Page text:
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March 16, 2020

It’s time to put ‘you’ on your to-do list

Written by Jack Lewis

Over 2 million people are now freelancing in the UK, and more people are turning to working for themselves than ever before. But what impact might that have on your mental health, and what things should you consider when you’re freelancing to make sure you can work well?

We asked Matthew Knight from the mental health project Leapers to share his advice on looking after yourself, when working for yourself.

As a freelancer you’ve probably discovered that not only are you doing the work, but you’re also sending the invoices, finding the next project, chasing those invoices, accounting, marketing, and making sales (not to mention all of the other stuff you’ve got happening in your life.) Remembering to take a moment to make sure you’re doing ok can easily fall to the bottom of the list.

Unfortunately, 1 in 4 people will struggle with poor mental health at some point this year – that’s a huge number. Looking after your own emotional wellbeing when you are freelancing is critical. There are, after all, no paid sick days now and not being able to work is not really an option for many of us.

At Leapers, we’re trying to do three things to help the self-employed work well:

  1. Building Awareness – we’re telling as many people as we can that mental health matters, and we’re encouraging freelancers to actively think about it before they make the leap into self-employment (and once they’ve moved to freelancing.)
  2. Creating Community – we’re encouraging people to join our community. We think of it as a sort of ‘team for people without a team’. If Leapers isn’t right for you, there are many other communities which provide a support network – people who understand the experience, people you can talk to about what’s happening, and find ways to work well.
  3. Tangible Things – we create stuff which helps people maintain good mental health, understand their personal stressors, and put actions in place to manage them. Different people need different approaches, so offer a number of options: podcasts, ebooks, chats, emails, soft toys (ok, maybe not soft toys).

Even just helping people to actively think about the value of looking after themselves helps. You’ve got enough going on already, so it’s about finding the small things which have positive impact (journaling, for example).

I often suggest a good place to start is to take 10 minutes at the end of each day and – in a notebook you’ve dedicated to this – write down 5 or 6 things you did that day. Mark each one with how it made you feel: Was it positive or negative? Was it motivating or frustrating? Was it fun or stressful? A simple tick or cross will do. Keep this habit for a week, and see if there are patterns. Do this for a month, and see if the patterns continue. Over time, you’ll start to understand what motivates you, and what stresses you out.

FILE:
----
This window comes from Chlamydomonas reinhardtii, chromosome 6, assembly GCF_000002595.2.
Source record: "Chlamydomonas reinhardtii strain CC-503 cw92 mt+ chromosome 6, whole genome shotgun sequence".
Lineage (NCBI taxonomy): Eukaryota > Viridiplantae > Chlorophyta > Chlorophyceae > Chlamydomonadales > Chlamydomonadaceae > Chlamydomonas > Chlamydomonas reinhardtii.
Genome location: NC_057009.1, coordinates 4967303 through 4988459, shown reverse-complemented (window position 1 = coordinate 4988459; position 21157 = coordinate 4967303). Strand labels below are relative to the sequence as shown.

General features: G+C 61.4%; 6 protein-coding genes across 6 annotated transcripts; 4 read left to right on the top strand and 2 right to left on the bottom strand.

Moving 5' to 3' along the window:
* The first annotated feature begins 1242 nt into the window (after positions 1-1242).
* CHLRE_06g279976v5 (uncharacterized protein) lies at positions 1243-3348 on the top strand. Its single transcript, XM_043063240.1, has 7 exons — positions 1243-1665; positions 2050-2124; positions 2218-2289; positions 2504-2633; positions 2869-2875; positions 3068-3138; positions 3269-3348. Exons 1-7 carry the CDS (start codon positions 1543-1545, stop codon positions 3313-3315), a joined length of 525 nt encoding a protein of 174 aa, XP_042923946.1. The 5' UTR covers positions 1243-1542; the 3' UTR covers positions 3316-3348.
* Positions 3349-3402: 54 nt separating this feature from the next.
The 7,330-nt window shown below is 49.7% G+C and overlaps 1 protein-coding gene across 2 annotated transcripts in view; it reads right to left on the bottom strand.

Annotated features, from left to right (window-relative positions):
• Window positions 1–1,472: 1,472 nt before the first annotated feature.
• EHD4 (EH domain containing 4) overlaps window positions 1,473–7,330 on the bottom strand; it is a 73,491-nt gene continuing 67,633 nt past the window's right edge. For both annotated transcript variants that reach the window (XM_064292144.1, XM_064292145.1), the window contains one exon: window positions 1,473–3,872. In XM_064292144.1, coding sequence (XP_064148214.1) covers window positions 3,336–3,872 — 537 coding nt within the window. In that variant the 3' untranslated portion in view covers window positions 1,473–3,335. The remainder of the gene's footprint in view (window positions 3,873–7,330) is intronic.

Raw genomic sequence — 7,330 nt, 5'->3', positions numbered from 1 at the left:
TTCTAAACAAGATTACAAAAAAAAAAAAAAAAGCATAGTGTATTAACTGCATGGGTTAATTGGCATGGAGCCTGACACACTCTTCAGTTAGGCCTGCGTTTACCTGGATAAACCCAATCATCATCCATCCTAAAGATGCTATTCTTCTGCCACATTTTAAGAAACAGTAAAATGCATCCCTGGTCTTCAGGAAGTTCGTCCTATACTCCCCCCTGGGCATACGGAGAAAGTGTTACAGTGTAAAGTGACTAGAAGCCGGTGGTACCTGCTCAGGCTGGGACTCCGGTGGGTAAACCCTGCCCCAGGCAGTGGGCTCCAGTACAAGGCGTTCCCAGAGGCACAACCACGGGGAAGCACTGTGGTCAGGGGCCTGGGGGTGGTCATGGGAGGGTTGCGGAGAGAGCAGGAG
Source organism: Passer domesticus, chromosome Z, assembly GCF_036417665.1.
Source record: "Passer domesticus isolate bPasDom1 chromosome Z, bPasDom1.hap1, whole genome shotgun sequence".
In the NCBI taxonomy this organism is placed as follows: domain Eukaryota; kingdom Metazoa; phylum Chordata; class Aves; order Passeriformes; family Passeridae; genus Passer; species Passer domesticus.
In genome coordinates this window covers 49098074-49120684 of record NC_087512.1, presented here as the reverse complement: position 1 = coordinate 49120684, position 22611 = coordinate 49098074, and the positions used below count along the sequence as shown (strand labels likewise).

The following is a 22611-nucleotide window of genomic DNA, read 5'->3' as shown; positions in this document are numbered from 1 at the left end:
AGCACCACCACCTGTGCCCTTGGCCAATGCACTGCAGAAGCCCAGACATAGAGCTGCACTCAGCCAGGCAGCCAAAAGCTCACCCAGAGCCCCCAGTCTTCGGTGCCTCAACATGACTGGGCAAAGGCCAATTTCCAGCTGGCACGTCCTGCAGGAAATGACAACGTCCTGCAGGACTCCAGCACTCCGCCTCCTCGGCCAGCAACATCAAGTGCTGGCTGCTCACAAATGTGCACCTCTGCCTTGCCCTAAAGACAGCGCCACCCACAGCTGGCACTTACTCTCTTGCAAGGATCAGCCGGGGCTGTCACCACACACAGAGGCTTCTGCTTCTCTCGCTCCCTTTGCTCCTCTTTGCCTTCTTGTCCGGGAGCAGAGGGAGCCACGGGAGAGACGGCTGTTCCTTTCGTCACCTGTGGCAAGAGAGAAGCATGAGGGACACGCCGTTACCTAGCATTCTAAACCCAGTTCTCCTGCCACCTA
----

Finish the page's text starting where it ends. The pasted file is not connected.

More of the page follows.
You don’t even need to do anything to manage that stress yet – just being aware of the stressors is your first step.

And then: talk about it – perhaps within a community for freelancers, maybe with peers, with friends, with your team-mates. Whomever you feel most comfortable sharing when you’re not feeling at your best. Let’s face it, we all have off-days. Share your experience with others, and see how they deal with similar situations. Listen and learn. Even if no-one replies with much more than an emoji or a ‘like’, writing it down and sharing the feeling helps you understand the experience.

From here, where you go next entirely depends on your personal experience, the way you approach challenges and successes, and the sector you work in – but just putting a few minutes aside each day to think about your own mental health is a critical part of your business plan. As a project, we have collected lots of tools, techniques and approaches, and you can spend time with over 2000 members who are sharing their experiences too, so you’ll be sure to find something useful.

Over 60% of freelancers say that poor mental health has affected their ability to work. Don’t be part of that number – put you on your to-do list, prioritise understanding your stressors, share within your community, and look for tangible things to put in place to give yourself some structure and support.

Matthew Knight is a community host at Leapers, a project supporting the mental health of the self-employed. As an individual you can register as a member for free, or find resources and tools at If you’re an organisation who hires freelancers, there’s also guidance on working well with the self-employed via the Freelance Friendly Businesses network at

About Jack Lewis

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